“How do you create a community?” This was the question from PCI Development Group when they asked us to help them develop a site in South Vancouver, set among single-family houses, industrial uses, and major arterial roads.
The key to unlocking the site’s potential was leveraging a planned stop along Metro Vancouver’s new Canada Line LRT system. For over a decade, we worked closely with PCI, the City of Vancouver, Translink, and the residents of the surrounding neighbourhood to realize the transformational potential of the site. Today—through a carefully considered mix of uses, a high-quality public realm, and a deep integration of multi-modal transportation options—Marine Gateway not only is the heart of a new community, but also is a global showcase of transit oriented development.
Leveraging the integration of multiple transit options and offering a draw for the surrounding neighbourhood, Marine Gateway includes a complementary mix of programs: two neighbourhood plazas, 15-storeys of office space, a 3-storey retail podium, an 11-screen cinema, and two residential towers at 25 and 35-storeys.
We incorporated a holistic sustainable design strategy that includes a district energy geoexchange heating and cooling system with an ambient heat recovery energy loop, building siting that capitalizes on passive solar exposure, and sun shading devices that prevent against heat gain. Complemented by a high-performance building envelope and low glazing ratios, the result is a project 37% more efficient than the new Vancouver Zero Emissions Plan for New Building targets. In addition, extremely low parking ratios, shared parking strategies, car share, electric vehicle charging, bike share, and end of trip facilities create an environment for a strong social sustainability project.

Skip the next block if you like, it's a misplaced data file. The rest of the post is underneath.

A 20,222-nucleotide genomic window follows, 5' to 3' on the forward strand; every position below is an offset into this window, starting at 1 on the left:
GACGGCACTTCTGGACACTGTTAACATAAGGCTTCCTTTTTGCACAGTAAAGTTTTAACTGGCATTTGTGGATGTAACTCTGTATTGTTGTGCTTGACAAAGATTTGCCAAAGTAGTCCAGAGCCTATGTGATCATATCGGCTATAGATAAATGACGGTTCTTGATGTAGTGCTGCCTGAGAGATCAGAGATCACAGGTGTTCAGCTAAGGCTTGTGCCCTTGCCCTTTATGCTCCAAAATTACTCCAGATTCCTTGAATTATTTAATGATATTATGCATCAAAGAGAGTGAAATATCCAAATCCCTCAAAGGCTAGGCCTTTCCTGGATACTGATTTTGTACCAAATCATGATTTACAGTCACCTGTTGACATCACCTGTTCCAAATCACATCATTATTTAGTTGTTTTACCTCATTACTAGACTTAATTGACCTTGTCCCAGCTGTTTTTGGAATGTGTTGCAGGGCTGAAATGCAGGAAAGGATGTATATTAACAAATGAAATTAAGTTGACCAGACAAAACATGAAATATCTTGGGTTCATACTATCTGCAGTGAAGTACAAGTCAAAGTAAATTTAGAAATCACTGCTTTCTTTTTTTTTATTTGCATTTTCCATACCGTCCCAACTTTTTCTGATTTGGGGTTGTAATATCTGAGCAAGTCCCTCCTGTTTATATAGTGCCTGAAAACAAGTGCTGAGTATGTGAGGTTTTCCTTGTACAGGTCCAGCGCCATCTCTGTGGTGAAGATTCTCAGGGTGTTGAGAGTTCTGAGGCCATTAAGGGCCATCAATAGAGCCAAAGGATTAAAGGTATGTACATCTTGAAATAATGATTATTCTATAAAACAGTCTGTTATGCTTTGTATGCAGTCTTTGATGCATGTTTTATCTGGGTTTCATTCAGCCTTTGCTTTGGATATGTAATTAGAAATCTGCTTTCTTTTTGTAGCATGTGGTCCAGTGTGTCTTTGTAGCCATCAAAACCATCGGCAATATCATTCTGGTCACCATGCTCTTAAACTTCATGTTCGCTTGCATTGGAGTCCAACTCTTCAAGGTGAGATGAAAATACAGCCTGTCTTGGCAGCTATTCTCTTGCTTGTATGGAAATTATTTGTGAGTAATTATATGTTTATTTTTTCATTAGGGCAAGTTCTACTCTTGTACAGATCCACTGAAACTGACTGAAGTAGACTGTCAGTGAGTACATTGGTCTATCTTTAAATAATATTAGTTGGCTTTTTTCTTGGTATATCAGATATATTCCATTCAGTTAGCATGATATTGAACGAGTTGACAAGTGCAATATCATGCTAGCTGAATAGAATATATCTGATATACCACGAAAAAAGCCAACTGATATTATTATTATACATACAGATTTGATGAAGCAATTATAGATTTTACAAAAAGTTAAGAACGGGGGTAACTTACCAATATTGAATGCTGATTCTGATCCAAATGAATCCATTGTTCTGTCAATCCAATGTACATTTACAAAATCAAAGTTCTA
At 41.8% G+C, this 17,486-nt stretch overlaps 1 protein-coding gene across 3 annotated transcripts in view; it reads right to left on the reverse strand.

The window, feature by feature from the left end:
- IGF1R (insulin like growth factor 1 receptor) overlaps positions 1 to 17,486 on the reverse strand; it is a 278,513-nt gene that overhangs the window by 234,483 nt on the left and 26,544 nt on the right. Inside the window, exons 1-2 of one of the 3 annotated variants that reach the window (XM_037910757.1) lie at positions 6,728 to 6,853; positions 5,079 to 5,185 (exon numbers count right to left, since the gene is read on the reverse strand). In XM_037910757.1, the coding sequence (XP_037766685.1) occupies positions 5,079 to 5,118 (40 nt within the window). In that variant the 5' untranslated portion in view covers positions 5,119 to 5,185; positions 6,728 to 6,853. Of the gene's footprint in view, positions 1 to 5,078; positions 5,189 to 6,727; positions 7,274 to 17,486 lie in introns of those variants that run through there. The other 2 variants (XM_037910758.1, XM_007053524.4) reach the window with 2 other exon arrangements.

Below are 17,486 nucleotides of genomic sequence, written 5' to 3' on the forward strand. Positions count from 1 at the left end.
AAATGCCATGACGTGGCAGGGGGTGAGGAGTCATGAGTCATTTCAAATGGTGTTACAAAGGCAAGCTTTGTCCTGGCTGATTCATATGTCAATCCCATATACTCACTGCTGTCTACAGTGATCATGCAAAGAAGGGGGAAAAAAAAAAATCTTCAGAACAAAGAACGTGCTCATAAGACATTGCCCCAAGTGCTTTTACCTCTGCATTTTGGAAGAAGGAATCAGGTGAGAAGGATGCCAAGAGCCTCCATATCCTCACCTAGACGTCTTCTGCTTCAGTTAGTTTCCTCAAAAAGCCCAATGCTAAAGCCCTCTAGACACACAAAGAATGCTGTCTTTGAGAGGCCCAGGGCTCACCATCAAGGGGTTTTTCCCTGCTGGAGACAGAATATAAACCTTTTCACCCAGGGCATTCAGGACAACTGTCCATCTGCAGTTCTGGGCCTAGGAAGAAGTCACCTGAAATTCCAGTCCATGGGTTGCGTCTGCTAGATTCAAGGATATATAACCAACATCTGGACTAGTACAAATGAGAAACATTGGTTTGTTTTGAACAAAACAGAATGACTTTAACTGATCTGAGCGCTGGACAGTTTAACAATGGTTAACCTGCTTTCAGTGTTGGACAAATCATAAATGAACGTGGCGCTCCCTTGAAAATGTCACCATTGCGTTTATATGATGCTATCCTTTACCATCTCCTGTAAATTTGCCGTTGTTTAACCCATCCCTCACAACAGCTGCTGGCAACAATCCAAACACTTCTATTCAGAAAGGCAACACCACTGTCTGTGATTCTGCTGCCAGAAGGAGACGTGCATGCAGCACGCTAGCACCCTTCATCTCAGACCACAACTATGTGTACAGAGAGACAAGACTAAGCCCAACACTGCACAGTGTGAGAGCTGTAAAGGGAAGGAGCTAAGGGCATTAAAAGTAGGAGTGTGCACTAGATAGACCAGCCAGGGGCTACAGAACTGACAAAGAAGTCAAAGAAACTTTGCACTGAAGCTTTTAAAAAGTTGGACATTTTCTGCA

Sited on formerly industrial land, the project fully develops the site and introduces active stormwater control and extensive green roofs. We purposefully designed the landscaped roofs—complete with logs harvested from the existing site—to reintroduce habitat for birds and bugs.
At the inception of the project, we conducted a comprehensive evaluation of the City of Vancouver’s EcoDensity initiative—which examined ways that Vancouver can accommodate its projected growth, maintain its reputation for livability, and encourage affordability. We focused on development along the Canada Line and laid out a vision where Vancouver, by implementing a nodal EcoDensity, can reduce the city’s GHG emissions dramatically enough to help mitigate the effects of global warming. Marine Gateway is the first large-scale development that serves as an example of sustainable, nodal development along Vancouver’s new transit corridor.